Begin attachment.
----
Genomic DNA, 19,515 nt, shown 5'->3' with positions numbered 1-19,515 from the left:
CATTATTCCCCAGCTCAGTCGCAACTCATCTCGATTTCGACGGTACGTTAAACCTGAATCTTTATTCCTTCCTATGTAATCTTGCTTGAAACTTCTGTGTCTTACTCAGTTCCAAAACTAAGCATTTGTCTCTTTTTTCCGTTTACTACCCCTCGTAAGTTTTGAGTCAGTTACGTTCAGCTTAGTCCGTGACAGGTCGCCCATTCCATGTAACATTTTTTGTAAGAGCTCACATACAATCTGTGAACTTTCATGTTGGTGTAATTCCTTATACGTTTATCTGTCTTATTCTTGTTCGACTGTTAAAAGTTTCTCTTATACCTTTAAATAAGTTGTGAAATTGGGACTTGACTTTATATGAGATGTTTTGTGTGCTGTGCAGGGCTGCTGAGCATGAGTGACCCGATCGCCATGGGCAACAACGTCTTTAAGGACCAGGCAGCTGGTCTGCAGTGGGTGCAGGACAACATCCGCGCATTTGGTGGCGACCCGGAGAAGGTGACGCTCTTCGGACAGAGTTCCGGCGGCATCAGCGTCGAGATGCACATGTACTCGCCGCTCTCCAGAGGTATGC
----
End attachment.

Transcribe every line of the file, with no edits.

Genomic DNA, 19,515 nt, shown 5'->3' with positions numbered 1-19,515 from the left:
CATTATTCCCCAGCTCAGTCGCAACTCATCTCGATTTCGACGGTACGTTAAACCTGAATCTTTATTCCTTCCTATGTAATCTTGCTTGAAACTTCTGTGTCTTACTCAGTTCCAAAACTAAGCATTTGTCTCTTTTTTCCGTTTACTACCCCTCGTAAGTTTTGAGTCAGTTACGTTCAGCTTAGTCCGTGACAGGTCGCCCATTCCATGTAACATTTTTTGTAAGAGCTCACATACAATCTGTGAACTTTCATGTTGGTGTAATTCCTTATACGTTTATCTGTCTTATTCTTGTTCGACTGTTAAAAGTTTCTCTTATACCTTTAAATAAGTTGTGAAATTGGGACTTGACTTTATATGAGATGTTTTGTGTGCTGTGCAGGGCTGCTGAGCATGAGTGACCCGATCGCCATGGGCAACAACGTCTTTAAGGACCAGGCAGCTGGTCTGCAGTGGGTGCAGGACAACATCCGCGCATTTGGTGGCGACCCGGAGAAGGTGACGCTCTTCGGACAGAGTTCCGGCGGCATCAGCGTCGAGATGCACATGTACTCGCCGCTCTCCAGAGGTATGC